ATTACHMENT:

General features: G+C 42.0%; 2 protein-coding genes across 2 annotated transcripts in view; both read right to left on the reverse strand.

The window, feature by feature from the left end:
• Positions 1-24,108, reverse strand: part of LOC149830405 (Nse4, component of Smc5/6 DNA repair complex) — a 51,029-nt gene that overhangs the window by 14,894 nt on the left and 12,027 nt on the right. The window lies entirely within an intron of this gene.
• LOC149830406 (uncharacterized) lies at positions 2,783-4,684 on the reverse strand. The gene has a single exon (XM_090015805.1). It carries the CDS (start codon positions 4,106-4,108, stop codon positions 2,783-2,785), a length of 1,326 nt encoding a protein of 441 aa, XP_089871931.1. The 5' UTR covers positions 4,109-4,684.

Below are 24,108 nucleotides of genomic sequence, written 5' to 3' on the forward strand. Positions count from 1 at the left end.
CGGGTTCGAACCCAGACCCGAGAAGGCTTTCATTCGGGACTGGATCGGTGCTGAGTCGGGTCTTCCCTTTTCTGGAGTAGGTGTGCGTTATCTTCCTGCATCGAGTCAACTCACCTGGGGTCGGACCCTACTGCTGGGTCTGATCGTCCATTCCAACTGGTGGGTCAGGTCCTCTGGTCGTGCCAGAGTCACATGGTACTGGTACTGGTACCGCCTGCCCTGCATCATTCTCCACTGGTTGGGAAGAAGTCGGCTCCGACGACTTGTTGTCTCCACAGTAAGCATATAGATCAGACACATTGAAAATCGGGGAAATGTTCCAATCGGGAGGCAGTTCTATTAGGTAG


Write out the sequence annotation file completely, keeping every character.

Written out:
General features: G+C 42.0%; 2 protein-coding genes across 2 annotated transcripts in view; both read right to left on the reverse strand.

The window, feature by feature from the left end:
• Positions 1-24,108, reverse strand: part of LOC149830405 (Nse4, component of Smc5/6 DNA repair complex) — a 51,029-nt gene that overhangs the window by 14,894 nt on the left and 12,027 nt on the right. The window lies entirely within an intron of this gene.
• LOC149830406 (uncharacterized) lies at positions 2,783-4,684 on the reverse strand. The gene has a single exon (XM_090015805.1). It carries the CDS (start codon positions 4,106-4,108, stop codon positions 2,783-2,785), a length of 1,326 nt encoding a protein of 441 aa, XP_089871931.1. The 5' UTR covers positions 4,109-4,684.

Below are 24,108 nucleotides of genomic sequence, written 5' to 3' on the forward strand. Positions count from 1 at the left end.
CGGGTTCGAACCCAGACCCGAGAAGGCTTTCATTCGGGACTGGATCGGTGCTGAGTCGGGTCTTCCCTTTTCTGGAGTAGGTGTGCGTTATCTTCCTGCATCGAGTCAACTCACCTGGGGTCGGACCCTACTGCTGGGTCTGATCGTCCATTCCAACTGGTGGGTCAGGTCCTCTGGTCGTGCCAGAGTCACATGGTACTGGTACTGGTACCGCCTGCCCTGCATCATTCTCCACTGGTTGGGAAGAAGTCGGCTCCGACGACTTGTTGTCTCCACAGTAAGCATATAGATCAGACACATTGAAAATCGGGGAAATGTTCCAATCGGGAGGCAGTTCTATTAGGTAG